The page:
Dower lectures on modern relevance of the U.S. occupation of Japan

Professor John Dower of MIT lectured students on the U.S. occupation of Japan yesterday, bringing home its relevance to a modern audience by comparing the occupation in Japan to the occupation in Iraq. Speaking to a standing-room only crowd in the Scheuer Room, he began with a brief overview of the conclusions presented in his Pulitzer Prize-winning book, “Embracing Defeat: Japan in the Wake of World War II”, and concluded with a slide show presentation.

Dower summarized the different circumstances surrounding the current occupation in Iraq versus the post-World War II occupation in Japan, emphasizing a few key points. He asserted that no one questioned the legitimacy of the U.S. occupation in Japan after World War II: World War II was a formal war recognized by the world, and the Japanese government presented unconditional surrender to the Allied Forces. Unlike the government in Iraq, the Japanese government, including the emperor and the bureaucratic organization, remained relatively intact. Also, there was no strong violent group that wanted to usurp power from the U.S. Dower also explained that there were aspects of democracy apparent in Japanese history – a trend absent from Iraqi history. Finally, he detailed the differing economic policies used in Iraq and Japan. Most notably, Japan was allowed no privatization, and the “state had a proper role in planning out the economy”. Reconstruction in Iraq is done by outside private contractors, while the reconstruction in Japan was the responsibility of the Japanese people. Dower’s arguments warn that it would be misleading to assume that a successful occupation in Japan would lead to a likewise successful occupation in Iraq.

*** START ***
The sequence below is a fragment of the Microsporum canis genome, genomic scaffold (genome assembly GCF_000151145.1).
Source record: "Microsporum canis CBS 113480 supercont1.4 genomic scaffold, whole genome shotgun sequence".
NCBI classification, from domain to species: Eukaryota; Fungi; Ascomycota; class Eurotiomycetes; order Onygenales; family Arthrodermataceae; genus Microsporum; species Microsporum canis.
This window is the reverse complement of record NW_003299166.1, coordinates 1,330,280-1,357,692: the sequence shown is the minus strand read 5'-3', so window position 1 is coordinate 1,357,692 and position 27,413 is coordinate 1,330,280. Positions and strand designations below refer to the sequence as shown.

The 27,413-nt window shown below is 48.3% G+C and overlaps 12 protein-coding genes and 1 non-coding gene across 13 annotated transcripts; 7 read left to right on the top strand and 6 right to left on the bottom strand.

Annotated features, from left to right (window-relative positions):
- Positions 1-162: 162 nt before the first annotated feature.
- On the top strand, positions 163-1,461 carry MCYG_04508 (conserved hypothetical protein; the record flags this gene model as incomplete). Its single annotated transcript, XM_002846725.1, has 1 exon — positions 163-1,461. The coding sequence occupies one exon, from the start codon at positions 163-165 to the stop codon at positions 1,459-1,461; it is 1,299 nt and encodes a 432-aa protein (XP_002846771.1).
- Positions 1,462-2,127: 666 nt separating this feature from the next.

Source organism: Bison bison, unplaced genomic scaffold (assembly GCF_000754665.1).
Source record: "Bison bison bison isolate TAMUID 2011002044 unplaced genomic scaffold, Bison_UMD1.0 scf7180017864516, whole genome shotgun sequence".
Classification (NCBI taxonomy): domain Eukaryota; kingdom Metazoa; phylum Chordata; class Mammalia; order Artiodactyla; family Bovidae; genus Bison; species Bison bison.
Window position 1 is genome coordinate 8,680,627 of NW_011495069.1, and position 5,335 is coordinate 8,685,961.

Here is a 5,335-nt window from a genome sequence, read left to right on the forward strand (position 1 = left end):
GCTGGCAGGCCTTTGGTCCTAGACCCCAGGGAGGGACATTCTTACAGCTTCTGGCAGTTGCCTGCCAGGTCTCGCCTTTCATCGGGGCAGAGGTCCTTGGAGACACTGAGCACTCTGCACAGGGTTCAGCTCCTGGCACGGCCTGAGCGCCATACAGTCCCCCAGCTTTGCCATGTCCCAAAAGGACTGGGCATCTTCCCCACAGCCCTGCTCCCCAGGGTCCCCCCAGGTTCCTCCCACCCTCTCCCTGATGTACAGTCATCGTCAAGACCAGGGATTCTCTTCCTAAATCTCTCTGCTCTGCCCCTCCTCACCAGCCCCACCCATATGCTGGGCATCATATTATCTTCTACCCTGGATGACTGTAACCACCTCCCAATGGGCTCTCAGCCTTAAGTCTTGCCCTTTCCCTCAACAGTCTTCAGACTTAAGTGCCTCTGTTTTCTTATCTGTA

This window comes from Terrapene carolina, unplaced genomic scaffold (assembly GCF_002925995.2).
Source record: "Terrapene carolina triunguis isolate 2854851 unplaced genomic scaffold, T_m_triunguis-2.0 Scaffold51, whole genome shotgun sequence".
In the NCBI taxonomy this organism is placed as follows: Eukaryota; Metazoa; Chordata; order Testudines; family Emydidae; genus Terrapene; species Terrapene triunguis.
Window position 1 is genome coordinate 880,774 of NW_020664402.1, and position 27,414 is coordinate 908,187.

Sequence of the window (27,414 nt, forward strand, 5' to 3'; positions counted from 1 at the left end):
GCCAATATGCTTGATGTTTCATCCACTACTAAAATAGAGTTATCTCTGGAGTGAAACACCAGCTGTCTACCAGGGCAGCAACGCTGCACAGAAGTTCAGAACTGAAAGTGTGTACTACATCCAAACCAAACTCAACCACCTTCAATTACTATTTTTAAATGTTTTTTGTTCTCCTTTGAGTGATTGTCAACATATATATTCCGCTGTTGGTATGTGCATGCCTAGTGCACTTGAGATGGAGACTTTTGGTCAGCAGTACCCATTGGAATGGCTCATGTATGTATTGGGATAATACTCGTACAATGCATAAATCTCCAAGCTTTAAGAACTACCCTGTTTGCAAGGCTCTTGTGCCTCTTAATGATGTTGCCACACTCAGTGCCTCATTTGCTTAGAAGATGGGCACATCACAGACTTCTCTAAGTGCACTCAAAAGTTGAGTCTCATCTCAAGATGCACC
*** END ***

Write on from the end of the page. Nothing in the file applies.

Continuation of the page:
Dower used the slide show to describe the different cultures and attitudes in Japan during the U.S. occupation. Using images from his book, he explained the “kyodatsu” condition, characterized by depression and despair, felt by many Japanese living in the devastation that followed the war. Although depression and despair were inevitably widespread, other images illustrated the sense of hope and relief that the Japanese felt after their liberation from a government focused on war. He also showed slides that demonstrated the use of propaganda by both the U.S. and Japan during World War II, and how both sides struggled to change the demonized images of their former enemies into more welcoming images of friendship during the occupation. He concluded the slide show after describing the rise of indulgence, eroticization and feminization of Japan, subordination to the U.S., and the psychological implications of unlearning the previously indoctrinated nationalistic values of the former militaristic government.

A brief question and answer session followed the lecture in which audience members were invited to express their thoughts on the topic. One older gentleman commented on how close U.S. ties remain with Japan after the Occupation, saying, “Today, we have so much from Japanese culture. It’s amazing how it’s a two-way process.” Ahhmed Brown ’07, who is currently taking a sociology class on post-World War II Japanese culture, appreciated the lecture, stating, “He provided perspectives on historical issues in reference to contemporary issues.”


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